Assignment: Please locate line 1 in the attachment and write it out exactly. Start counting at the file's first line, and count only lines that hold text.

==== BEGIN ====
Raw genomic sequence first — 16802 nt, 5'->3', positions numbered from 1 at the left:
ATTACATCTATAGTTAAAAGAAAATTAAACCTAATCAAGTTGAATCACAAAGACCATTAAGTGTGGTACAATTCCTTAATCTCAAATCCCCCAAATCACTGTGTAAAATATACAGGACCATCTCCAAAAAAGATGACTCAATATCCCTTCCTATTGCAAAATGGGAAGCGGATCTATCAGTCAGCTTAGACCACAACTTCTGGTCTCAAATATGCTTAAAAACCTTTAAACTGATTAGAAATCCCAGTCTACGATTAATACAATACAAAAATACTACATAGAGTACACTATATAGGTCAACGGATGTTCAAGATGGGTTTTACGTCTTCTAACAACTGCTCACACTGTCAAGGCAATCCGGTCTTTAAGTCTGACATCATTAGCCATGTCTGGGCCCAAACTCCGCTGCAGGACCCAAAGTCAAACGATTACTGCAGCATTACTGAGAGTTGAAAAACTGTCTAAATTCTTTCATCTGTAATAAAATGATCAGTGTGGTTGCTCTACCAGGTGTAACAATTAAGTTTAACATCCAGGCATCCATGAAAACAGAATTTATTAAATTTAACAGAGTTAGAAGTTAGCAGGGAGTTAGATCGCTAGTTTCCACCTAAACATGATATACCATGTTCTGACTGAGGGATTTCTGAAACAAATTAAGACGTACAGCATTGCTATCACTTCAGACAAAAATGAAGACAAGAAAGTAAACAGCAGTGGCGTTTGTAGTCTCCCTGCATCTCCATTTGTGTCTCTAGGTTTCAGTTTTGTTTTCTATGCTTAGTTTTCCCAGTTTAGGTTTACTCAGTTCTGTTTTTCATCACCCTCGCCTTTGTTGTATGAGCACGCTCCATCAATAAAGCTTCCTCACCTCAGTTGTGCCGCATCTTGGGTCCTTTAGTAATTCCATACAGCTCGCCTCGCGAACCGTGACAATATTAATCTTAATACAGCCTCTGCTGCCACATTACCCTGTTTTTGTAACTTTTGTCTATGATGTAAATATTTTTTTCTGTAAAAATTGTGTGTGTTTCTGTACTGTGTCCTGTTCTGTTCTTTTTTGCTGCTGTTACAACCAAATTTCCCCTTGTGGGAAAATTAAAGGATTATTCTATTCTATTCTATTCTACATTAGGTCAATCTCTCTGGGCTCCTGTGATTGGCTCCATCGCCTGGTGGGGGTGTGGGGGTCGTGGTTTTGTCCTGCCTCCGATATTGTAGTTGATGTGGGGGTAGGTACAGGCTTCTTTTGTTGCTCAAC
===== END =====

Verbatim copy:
Raw genomic sequence first — 16802 nt, 5'->3', positions numbered from 1 at the left: